Political Animal


April 20, 2013 12:09 PM Please Allow Me to Revise and Extend My Remarks…

What's wrong with that nincompoop Harry Reid?

By Jamie Malanowski

Well, not really revise, but let me go on for a minute about the pro-minority biases that affect our democracy. We were all schooled about the genius our Founding Fathers exhibited when they loaded up the Constitution with checks and balances, but when you stop and think about the sheer number of non-democratic institutions and rules that are central to our government, it’s clear why we get so little done. The states, of course, are inherently unequal. So is the senate and the electoral college. Throw in congressional redistricting, the filibuster, closed primaries, the disappearance of the open rule—and we’re not even talking about twisted, Lewis Carroll type formulations like `money is speech’ and `corporations are people.’ Sure, I’m unhappy that the Senate did not pass the gun registration provision, but what everybody should be screaming about is how in the hell is it that you can’t pass legislation when you have 54 votes? In last February’s exciting Super Bowl, the Ravens beat the 49ers 34-31. How would it have gone over if at the end of the game, the ref said “Sorry, but in order to win, the Ravens needed 39 points, or three-fifths of the points scored. No decision.” Kind of ridiculous. Fundamentally unfair. What’s wrong with that nincompoop Harry Reid that he has allowed this suicide rule to continue to undermine democratic government and Democratic policies?

Jamie Malanowski is a writer and editor. He has been an editor at Time, Esquire and most recently Playboy, where he was Managing Editor.


  • wilder on April 20, 2013 12:53 PM:

    Ouch -- you had to reopen my Super Bowl wound.

  • somethingblue on April 20, 2013 1:37 PM:

    Government isn't a football game, and there's nothing inherently anti-democratic about a supermajority requirement. Why should it take a 2/3 majority to ratify treaties? Why not just 51 votes? The difference, of course, is that the treaty requirement is in the Constitution, whereas the filibuster is just made-up and the Democrats could kill it anytime they wanted. They just prefer not to. (Another difference between government and football is that football requires two opposing teams.)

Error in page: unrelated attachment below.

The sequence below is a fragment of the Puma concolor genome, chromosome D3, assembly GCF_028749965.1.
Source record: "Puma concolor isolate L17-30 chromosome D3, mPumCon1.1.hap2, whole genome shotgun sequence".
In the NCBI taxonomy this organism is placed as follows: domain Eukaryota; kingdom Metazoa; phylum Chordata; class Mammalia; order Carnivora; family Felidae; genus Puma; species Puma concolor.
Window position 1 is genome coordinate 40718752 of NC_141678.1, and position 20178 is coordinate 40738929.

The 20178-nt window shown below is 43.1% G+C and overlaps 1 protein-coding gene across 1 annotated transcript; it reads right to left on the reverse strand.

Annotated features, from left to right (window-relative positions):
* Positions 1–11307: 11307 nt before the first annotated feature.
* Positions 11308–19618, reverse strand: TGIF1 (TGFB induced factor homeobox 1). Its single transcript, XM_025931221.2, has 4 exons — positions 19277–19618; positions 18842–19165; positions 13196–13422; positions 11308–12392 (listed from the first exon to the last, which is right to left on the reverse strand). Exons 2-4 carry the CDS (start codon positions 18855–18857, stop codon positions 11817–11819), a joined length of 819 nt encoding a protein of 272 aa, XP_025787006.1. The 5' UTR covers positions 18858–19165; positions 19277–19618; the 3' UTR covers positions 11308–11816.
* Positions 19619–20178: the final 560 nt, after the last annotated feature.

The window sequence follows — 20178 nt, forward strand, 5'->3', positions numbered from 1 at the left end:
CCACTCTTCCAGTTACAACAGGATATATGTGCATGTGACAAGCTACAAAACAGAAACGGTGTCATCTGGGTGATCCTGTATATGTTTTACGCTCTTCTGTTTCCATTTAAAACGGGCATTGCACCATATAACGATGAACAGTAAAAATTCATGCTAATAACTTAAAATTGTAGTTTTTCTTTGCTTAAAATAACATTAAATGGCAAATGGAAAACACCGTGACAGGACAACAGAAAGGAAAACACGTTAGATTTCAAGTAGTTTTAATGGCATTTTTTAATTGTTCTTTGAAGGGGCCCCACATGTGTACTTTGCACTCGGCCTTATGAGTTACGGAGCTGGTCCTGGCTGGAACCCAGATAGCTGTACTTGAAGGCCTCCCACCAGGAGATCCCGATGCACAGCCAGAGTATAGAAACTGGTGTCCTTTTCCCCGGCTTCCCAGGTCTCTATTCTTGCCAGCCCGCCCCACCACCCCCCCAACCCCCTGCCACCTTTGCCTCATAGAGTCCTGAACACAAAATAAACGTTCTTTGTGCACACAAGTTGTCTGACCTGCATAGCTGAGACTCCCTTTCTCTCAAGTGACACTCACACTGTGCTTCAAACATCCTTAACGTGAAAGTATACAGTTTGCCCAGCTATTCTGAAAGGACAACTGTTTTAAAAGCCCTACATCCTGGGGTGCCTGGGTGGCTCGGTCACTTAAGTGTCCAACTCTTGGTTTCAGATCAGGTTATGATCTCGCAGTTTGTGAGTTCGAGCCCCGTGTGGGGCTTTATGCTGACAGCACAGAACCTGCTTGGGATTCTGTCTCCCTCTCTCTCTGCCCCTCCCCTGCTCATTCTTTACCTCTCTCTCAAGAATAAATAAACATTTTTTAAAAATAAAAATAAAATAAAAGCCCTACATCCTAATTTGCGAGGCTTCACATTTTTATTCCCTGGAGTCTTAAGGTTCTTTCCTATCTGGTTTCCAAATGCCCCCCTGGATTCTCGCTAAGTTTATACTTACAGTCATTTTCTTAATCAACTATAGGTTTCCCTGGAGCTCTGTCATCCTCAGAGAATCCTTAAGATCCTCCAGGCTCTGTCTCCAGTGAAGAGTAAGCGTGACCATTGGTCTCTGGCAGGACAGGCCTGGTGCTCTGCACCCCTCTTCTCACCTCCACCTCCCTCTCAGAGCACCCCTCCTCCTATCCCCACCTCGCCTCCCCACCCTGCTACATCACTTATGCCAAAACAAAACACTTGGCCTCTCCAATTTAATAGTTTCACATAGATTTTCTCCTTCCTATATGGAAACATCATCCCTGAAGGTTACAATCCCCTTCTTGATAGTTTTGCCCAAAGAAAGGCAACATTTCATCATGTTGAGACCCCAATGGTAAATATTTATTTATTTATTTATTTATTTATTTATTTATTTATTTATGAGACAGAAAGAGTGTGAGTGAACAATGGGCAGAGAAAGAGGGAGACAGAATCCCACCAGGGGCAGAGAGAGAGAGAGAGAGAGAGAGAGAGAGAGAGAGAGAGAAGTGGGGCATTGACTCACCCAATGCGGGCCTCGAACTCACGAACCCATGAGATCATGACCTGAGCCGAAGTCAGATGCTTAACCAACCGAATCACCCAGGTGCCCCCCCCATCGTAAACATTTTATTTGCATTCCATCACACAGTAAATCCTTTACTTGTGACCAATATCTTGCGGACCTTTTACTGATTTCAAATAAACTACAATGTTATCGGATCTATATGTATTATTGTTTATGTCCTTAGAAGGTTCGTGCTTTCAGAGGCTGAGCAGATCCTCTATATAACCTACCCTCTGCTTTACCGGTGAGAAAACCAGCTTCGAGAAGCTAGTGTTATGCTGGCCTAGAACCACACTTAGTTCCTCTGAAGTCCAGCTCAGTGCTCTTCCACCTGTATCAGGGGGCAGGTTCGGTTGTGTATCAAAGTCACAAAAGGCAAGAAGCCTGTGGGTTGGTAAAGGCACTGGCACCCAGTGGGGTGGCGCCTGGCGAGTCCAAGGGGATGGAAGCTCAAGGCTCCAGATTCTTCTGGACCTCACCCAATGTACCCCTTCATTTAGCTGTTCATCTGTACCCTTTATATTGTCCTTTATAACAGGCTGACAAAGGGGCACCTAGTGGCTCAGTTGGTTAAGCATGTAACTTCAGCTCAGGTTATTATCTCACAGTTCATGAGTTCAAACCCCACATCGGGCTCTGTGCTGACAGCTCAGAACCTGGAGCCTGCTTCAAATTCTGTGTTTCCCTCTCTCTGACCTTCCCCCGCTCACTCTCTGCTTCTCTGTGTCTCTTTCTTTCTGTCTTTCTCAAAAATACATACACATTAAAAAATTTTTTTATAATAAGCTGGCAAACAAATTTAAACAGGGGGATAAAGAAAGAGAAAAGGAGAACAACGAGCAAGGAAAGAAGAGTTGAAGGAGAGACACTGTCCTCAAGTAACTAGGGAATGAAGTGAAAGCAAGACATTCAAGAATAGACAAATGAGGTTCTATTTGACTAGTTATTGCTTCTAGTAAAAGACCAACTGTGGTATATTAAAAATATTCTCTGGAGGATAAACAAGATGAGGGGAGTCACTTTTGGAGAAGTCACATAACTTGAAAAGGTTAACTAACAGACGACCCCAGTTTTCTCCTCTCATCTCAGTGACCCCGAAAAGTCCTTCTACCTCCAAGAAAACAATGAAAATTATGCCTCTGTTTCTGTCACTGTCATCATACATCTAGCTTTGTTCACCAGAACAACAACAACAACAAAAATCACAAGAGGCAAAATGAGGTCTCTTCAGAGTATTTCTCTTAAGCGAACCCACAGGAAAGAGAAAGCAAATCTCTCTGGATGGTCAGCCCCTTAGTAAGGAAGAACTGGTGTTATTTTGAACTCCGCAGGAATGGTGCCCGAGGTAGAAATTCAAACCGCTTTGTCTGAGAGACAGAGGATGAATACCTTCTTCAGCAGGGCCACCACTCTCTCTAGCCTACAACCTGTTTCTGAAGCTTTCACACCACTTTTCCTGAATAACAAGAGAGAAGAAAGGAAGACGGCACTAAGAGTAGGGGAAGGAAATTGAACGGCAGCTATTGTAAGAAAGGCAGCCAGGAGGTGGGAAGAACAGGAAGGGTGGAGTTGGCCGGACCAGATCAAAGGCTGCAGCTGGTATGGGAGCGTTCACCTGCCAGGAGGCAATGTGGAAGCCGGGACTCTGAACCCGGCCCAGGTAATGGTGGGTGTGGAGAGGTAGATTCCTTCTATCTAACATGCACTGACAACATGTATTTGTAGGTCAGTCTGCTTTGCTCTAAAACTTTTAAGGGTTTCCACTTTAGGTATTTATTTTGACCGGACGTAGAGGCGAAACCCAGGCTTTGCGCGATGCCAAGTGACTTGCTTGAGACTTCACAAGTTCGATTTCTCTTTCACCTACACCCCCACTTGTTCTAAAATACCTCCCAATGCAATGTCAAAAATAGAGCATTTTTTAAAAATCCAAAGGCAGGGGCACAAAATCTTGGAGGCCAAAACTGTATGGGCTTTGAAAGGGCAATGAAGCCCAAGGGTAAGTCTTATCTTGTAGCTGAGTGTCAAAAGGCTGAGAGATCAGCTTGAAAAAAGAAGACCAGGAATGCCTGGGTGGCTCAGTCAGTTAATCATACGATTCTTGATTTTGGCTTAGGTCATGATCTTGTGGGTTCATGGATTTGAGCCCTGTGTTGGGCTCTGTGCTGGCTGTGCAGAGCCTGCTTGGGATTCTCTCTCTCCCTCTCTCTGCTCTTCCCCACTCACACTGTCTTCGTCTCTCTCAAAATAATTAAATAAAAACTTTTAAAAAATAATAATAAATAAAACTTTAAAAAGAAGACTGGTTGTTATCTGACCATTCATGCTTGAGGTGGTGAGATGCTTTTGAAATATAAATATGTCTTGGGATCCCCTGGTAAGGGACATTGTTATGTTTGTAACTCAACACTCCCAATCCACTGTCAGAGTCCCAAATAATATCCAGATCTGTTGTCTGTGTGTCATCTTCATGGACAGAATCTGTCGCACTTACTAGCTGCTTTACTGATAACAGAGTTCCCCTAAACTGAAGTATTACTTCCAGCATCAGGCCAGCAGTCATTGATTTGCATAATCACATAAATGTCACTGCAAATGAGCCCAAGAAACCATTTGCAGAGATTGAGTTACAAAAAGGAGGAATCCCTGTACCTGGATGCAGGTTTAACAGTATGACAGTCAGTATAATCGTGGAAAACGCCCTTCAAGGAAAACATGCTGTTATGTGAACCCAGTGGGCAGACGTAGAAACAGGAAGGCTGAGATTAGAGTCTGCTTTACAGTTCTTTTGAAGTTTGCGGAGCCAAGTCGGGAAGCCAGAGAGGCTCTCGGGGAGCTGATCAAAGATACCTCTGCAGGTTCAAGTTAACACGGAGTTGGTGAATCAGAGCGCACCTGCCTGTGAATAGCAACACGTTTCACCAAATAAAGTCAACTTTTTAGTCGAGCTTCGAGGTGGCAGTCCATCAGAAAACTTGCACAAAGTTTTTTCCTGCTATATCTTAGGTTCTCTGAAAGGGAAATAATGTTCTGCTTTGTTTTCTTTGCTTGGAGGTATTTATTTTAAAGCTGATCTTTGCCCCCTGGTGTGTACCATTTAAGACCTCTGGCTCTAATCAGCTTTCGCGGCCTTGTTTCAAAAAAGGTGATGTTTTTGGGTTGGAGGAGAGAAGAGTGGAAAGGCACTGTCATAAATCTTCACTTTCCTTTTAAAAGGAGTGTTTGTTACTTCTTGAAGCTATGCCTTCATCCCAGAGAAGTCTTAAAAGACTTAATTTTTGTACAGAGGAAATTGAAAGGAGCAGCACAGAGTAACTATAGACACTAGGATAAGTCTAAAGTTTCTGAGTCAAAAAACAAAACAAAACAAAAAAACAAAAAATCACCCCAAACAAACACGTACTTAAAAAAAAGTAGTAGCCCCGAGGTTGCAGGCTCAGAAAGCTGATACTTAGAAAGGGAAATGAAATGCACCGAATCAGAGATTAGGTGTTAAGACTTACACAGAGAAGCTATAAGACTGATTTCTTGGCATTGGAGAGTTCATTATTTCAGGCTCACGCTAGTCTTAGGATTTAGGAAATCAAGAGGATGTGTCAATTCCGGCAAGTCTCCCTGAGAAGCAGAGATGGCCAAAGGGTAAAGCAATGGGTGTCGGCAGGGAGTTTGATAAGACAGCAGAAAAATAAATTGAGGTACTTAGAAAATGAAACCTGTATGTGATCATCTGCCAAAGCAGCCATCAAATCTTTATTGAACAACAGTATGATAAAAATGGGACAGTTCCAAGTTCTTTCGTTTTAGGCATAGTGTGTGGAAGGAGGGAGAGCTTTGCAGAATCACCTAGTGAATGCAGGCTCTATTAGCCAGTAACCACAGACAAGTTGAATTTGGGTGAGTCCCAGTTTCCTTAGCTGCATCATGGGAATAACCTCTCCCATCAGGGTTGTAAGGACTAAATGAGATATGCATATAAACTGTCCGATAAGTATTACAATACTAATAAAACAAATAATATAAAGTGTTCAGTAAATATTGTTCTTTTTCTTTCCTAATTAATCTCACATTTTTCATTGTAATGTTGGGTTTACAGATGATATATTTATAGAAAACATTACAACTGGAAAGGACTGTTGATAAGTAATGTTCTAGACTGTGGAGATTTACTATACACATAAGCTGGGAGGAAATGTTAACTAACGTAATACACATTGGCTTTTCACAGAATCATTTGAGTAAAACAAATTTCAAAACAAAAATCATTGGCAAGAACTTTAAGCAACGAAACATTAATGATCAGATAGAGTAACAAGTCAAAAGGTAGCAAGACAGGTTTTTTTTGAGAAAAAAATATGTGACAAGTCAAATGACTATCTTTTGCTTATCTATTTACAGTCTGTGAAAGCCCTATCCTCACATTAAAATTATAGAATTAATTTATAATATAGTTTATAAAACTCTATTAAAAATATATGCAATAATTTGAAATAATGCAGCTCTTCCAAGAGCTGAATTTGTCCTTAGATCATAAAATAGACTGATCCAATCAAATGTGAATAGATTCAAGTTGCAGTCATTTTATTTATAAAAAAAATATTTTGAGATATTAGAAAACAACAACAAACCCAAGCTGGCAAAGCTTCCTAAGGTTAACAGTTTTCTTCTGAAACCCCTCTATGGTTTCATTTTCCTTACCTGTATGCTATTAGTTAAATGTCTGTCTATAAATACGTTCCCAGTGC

• Rick B on April 20, 2013 1:39 PM:

    I think there is an argument for the filibuster.

    Senators are elected for six year terms, many from safe states where they represent the power structure. So of majority rule were always the case in the Senate there is a strong likelihood that for long periods of time America would have a government hamstrung by an unremovable permanent majority in the Senate.

    The primarily modern mostly urban states would find themselves under a crony-powered government controlled by the rural low-population states.

    The real problem is the very existence of the Senate - period. It was as close to a hereditary body as the founding fathers could possibly create. It is in fact designed to give the wealthy a lock on stopping legislation the plutocrats don't like. In 1786 that was primarily wealthy Southern planters whose wealthy was largely measured in slaves. Wealth has changed a little bit, but the rest has not.

  • Kyle McCullough on April 20, 2013 1:43 PM:

    It's not going to change until we insist on change. Tell your Senator, "I will not vote for you again if you vote to keep the filibuster. Period. If your main opponent is horrible, I will vote for a write in."

  • David NOE on April 20, 2013 1:56 PM:

    And unfortunately,equal representation in the Senate is the only part of the Constitution that can't be amended. Only way out is to write and adopt a whole new Constitution. Lots of luck with that!

  • emjayay on April 20, 2013 2:18 PM:

    In 1790, the smallest population state (TN) had .9% of the total population. The biggest (VA) had 19%. (Both complicated by the 2/3 slave thing.) In 2011, the smallest population state (WY) had 1.8% of the total population. The biggest (CA) had 12%.

    I know, there's a lot more complicated ways to analyse these stats. But it seems like what we have now with the Senate is a lot like the founder's intention. Of course, they were starting from a very individual, provincial bunch of almost separate little countries toward a more unified deal. And they didn't know about things like corporate money power drowning out everything else. And they sort of pictured the Senate as the wise old educated guys making well considered decisions.

    They also thought of the national army as a bunch of local militias called up in times of war who were mostly armed with their own muskets.

  • Citizen Alan on April 20, 2013 2:27 PM: